Analysis: How Do You Measure a Year? How States Should Assess Student Learning in a Pandemic
For nearly three decades, annual state end-of-year tests have been a crucial element of federal and state accountability systems. However, in light of the disruptions caused by the pandemic in 2020, the federal Department of Education decided to waive the requirement for annual testing in reading and math. Since then, there has been ongoing debate regarding the merits and drawbacks of resuming testing this spring, considering the ongoing disruptions to education. The Department of Education recently settled the debate by informing chief state school officers that end-of-year tests must still be administered to all students, with the results being publicly reported. This decision is the correct one, as it is essential to have up-to-date information on academic performance in order to fully understand the impact of COVID-19 and develop effective plans to mitigate its long-term consequences. Despite the imperfections in this year’s assessment data, some data is better than none at all. Another year without assessments would hinder efforts to promote equity.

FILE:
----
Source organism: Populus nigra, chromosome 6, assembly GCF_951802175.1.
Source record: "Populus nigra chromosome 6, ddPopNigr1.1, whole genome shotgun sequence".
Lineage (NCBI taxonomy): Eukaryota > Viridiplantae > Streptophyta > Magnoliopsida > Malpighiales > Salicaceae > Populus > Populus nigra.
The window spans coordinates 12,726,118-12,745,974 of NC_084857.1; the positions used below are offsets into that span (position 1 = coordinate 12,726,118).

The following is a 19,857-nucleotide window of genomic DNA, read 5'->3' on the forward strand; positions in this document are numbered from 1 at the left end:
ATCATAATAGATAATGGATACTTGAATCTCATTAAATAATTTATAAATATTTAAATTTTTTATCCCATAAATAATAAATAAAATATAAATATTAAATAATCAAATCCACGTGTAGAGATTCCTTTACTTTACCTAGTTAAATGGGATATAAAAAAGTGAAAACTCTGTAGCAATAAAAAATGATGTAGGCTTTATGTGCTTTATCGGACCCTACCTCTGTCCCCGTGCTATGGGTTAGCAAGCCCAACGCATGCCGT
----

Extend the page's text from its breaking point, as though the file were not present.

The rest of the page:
The department has given states the flexibility to make certain adjustments to the tests, such as shortening their length, administering them remotely, or scheduling them for the summer or the beginning of the 2021-22 school year. Here is what we believe states should do:
1. Administer assessments this spring: In states and districts where in-person classes are being held, there should be no issues with administering tests. In hybrid situations, schools can rotate students into classrooms safely, as they are already doing. In remote situations, many schools are already utilizing virtual proctoring to monitor test-taking. Delaying the testing window to the summer or the start of the next school year would be a mistake, as the experience of a group of New England states has shown that logistical challenges can undermine the usefulness of the results. It would be more beneficial for students and teachers to reserve fall testing for diagnostic assessments that can inform instruction.